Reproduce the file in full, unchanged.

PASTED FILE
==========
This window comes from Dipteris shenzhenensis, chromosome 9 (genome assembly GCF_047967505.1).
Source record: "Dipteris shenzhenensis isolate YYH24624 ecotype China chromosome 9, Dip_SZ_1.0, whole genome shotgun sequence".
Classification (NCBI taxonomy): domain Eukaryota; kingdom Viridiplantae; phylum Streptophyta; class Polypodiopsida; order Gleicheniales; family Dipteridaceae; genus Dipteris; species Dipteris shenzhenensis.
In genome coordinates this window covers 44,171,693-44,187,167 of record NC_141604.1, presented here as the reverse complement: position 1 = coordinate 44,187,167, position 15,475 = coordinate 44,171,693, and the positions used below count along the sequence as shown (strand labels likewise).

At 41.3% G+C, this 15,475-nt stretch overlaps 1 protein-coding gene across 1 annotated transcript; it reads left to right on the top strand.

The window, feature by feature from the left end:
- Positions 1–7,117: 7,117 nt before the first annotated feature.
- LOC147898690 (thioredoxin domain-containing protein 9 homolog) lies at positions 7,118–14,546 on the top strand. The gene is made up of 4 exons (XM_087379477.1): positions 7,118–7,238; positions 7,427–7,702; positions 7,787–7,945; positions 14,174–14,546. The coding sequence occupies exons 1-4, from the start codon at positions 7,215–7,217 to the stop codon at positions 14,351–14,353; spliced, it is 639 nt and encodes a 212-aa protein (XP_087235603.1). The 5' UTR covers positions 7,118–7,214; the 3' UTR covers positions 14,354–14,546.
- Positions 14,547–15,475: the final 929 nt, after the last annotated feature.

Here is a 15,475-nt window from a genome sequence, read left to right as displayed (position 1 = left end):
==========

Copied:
This window comes from Dipteris shenzhenensis, chromosome 9 (genome assembly GCF_047967505.1).
Source record: "Dipteris shenzhenensis isolate YYH24624 ecotype China chromosome 9, Dip_SZ_1.0, whole genome shotgun sequence".
Classification (NCBI taxonomy): domain Eukaryota; kingdom Viridiplantae; phylum Streptophyta; class Polypodiopsida; order Gleicheniales; family Dipteridaceae; genus Dipteris; species Dipteris shenzhenensis.
In genome coordinates this window covers 44,171,693-44,187,167 of record NC_141604.1, presented here as the reverse complement: position 1 = coordinate 44,187,167, position 15,475 = coordinate 44,171,693, and the positions used below count along the sequence as shown (strand labels likewise).

At 41.3% G+C, this 15,475-nt stretch overlaps 1 protein-coding gene across 1 annotated transcript; it reads left to right on the top strand.

The window, feature by feature from the left end:
- Positions 1–7,117: 7,117 nt before the first annotated feature.
- LOC147898690 (thioredoxin domain-containing protein 9 homolog) lies at positions 7,118–14,546 on the top strand. The gene is made up of 4 exons (XM_087379477.1): positions 7,118–7,238; positions 7,427–7,702; positions 7,787–7,945; positions 14,174–14,546. The coding sequence occupies exons 1-4, from the start codon at positions 7,215–7,217 to the stop codon at positions 14,351–14,353; spliced, it is 639 nt and encodes a 212-aa protein (XP_087235603.1). The 5' UTR covers positions 7,118–7,214; the 3' UTR covers positions 14,354–14,546.
- Positions 14,547–15,475: the final 929 nt, after the last annotated feature.

Here is a 15,475-nt window from a genome sequence, read left to right as displayed (position 1 = left end):